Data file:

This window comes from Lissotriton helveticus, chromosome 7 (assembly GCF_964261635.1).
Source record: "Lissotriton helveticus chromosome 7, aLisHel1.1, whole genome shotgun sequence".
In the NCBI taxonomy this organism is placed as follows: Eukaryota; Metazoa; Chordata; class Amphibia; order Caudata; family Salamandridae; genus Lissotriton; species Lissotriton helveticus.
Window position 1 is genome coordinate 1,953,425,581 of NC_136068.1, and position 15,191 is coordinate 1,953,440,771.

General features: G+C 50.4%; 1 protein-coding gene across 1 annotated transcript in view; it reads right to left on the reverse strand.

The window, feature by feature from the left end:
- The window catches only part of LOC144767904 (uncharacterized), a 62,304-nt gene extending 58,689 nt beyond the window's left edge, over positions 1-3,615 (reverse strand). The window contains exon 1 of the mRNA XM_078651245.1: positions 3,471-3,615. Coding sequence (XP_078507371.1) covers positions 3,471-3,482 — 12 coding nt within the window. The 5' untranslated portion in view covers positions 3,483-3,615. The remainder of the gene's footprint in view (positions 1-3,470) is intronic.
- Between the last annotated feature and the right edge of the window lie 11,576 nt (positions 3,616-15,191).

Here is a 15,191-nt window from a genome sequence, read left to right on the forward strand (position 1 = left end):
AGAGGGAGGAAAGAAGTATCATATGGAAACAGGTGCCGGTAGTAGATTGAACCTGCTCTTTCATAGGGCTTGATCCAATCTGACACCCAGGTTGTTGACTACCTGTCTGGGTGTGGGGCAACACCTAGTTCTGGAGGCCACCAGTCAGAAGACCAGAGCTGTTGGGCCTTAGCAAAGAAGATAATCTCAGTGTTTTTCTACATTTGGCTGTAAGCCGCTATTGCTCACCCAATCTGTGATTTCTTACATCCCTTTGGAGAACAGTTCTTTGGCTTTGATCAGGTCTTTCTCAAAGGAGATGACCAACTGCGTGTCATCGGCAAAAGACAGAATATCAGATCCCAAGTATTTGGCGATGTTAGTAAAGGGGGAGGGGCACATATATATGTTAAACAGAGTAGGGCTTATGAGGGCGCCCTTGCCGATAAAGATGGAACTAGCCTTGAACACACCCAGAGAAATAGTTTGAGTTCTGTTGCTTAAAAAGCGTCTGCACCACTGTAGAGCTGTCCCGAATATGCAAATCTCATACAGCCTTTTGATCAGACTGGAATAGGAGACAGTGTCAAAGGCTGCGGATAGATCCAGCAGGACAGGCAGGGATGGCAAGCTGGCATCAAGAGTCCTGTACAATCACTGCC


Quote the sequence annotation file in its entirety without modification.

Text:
This window comes from Lissotriton helveticus, chromosome 7 (assembly GCF_964261635.1).
Source record: "Lissotriton helveticus chromosome 7, aLisHel1.1, whole genome shotgun sequence".
In the NCBI taxonomy this organism is placed as follows: Eukaryota; Metazoa; Chordata; class Amphibia; order Caudata; family Salamandridae; genus Lissotriton; species Lissotriton helveticus.
Window position 1 is genome coordinate 1,953,425,581 of NC_136068.1, and position 15,191 is coordinate 1,953,440,771.

General features: G+C 50.4%; 1 protein-coding gene across 1 annotated transcript in view; it reads right to left on the reverse strand.

The window, feature by feature from the left end:
- The window catches only part of LOC144767904 (uncharacterized), a 62,304-nt gene extending 58,689 nt beyond the window's left edge, over positions 1-3,615 (reverse strand). The window contains exon 1 of the mRNA XM_078651245.1: positions 3,471-3,615. Coding sequence (XP_078507371.1) covers positions 3,471-3,482 — 12 coding nt within the window. The 5' untranslated portion in view covers positions 3,483-3,615. The remainder of the gene's footprint in view (positions 1-3,470) is intronic.
- Between the last annotated feature and the right edge of the window lie 11,576 nt (positions 3,616-15,191).

Here is a 15,191-nt window from a genome sequence, read left to right on the forward strand (position 1 = left end):
AGAGGGAGGAAAGAAGTATCATATGGAAACAGGTGCCGGTAGTAGATTGAACCTGCTCTTTCATAGGGCTTGATCCAATCTGACACCCAGGTTGTTGACTACCTGTCTGGGTGTGGGGCAACACCTAGTTCTGGAGGCCACCAGTCAGAAGACCAGAGCTGTTGGGCCTTAGCAAAGAAGATAATCTCAGTGTTTTTCTACATTTGGCTGTAAGCCGCTATTGCTCACCCAATCTGTGATTTCTTACATCCCTTTGGAGAACAGTTCTTTGGCTTTGATCAGGTCTTTCTCAAAGGAGATGACCAACTGCGTGTCATCGGCAAAAGACAGAATATCAGATCCCAAGTATTTGGCGATGTTAGTAAAGGGGGAGGGGCACATATATATGTTAAACAGAGTAGGGCTTATGAGGGCGCCCTTGCCGATAAAGATGGAACTAGCCTTGAACACACCCAGAGAAATAGTTTGAGTTCTGTTGCTTAAAAAGCGTCTGCACCACTGTAGAGCTGTCCCGAATATGCAAATCTCATACAGCCTTTTGATCAGACTGGAATAGGAGACAGTGTCAAAGGCTGCGGATAGATCCAGCAGGACAGGCAGGGATGGCAAGCTGGCATCAAGAGTCCTGTACAATCACTGCC